A translator working in the medical field for example does not need to have a degree in medicine, but they would have to know how the human body works, the name of each disease in their target language and how various pharmaceuticals work in order to provide an accurate translation.

It is a good idea to choose a specialism relevant to them and something they are interested in. Learning about it will become much easier and don’t forget they’ll be translating this subject area day in, day out so it helps if they actually find it interesting. 

Experience

Here at The Language Factory we only accept translators with at least five years’ experience in translating. A translator starting out may be good but experience will turn them into a great translator.

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Culture: Germany and Britainhttps://thelanguagefactory.co.uk/2019/03/22/cultural-differences-between-germany-and-britain-2/ Fri, 22 Mar 2019 09:33:53 +0000 https://thelanguagefactory.co.uk/?p=1898 Exploring the cultural divide: such as the 8 minutes extra sleep ...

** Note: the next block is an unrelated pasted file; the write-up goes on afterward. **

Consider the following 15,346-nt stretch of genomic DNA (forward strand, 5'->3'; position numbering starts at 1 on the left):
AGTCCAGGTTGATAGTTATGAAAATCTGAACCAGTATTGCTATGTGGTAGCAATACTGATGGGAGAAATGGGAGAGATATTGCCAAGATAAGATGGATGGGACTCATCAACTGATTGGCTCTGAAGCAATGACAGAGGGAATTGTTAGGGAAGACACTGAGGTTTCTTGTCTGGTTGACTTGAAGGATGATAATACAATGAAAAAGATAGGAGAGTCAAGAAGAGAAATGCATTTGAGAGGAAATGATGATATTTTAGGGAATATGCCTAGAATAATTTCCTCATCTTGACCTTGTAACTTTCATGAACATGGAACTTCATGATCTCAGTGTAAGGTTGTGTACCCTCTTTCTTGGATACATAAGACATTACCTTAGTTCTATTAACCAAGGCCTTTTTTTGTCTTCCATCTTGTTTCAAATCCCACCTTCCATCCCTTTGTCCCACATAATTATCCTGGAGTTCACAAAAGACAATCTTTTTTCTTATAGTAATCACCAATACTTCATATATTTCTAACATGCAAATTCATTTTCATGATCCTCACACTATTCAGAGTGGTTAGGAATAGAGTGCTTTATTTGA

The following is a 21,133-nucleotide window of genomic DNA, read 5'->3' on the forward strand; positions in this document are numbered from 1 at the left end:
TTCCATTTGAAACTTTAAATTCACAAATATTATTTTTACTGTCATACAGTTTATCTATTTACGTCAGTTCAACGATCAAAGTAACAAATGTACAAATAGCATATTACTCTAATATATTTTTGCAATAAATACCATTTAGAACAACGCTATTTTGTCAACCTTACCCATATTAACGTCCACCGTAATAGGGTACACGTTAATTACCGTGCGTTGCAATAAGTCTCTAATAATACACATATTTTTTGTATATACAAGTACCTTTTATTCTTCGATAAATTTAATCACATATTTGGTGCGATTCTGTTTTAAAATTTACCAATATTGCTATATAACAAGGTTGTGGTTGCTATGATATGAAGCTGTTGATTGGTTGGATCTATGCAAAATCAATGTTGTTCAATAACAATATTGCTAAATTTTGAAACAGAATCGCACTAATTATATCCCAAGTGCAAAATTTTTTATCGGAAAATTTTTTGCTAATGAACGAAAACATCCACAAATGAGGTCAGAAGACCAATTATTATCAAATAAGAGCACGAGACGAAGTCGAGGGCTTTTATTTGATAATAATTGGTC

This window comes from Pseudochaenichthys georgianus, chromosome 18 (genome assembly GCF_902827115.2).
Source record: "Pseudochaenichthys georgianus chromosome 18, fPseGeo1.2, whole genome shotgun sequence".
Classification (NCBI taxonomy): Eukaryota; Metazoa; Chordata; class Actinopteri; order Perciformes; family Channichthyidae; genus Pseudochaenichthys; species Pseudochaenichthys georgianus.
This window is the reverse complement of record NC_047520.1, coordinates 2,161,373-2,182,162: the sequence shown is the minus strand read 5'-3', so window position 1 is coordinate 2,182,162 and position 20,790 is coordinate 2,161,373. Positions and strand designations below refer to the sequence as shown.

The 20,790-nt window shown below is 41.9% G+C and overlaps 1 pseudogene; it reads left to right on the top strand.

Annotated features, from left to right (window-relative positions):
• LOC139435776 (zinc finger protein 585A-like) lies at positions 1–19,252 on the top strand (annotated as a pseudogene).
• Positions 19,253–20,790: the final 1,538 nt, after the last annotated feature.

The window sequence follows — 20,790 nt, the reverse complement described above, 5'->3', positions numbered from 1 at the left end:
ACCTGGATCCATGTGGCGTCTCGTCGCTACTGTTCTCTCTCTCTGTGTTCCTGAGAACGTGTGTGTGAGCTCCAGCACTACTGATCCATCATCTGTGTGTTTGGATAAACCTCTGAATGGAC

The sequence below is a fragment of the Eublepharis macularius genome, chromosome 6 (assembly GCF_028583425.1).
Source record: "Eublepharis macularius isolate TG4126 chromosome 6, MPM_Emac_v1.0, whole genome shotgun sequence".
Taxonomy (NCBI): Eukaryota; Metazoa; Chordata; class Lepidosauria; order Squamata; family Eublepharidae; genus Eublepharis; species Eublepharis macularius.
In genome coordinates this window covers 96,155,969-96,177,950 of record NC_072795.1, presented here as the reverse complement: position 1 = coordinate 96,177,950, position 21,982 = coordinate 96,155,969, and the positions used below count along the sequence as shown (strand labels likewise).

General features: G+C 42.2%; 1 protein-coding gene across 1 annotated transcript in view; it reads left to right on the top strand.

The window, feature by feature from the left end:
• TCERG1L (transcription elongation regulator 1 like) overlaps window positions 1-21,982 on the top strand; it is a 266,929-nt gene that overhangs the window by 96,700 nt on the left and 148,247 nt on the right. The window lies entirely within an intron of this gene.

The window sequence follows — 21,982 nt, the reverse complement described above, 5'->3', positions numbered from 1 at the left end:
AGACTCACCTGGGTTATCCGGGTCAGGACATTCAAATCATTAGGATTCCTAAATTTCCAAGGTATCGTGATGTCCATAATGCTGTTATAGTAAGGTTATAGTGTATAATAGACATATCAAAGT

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Cultural differences between Germany and Britain

We love reading the daily tweets by so very British, as they seem to strike a chord with me every time. With 824,235 followers, it appears that other people feel the same way as me too.

Their tweets all come under the hash tag #VeryBritishProblems, and give a typical phrase that a British person might say, along with its perceived translation.

For example: Fancy a quick half? = Fancy going to the pub for as long as possible?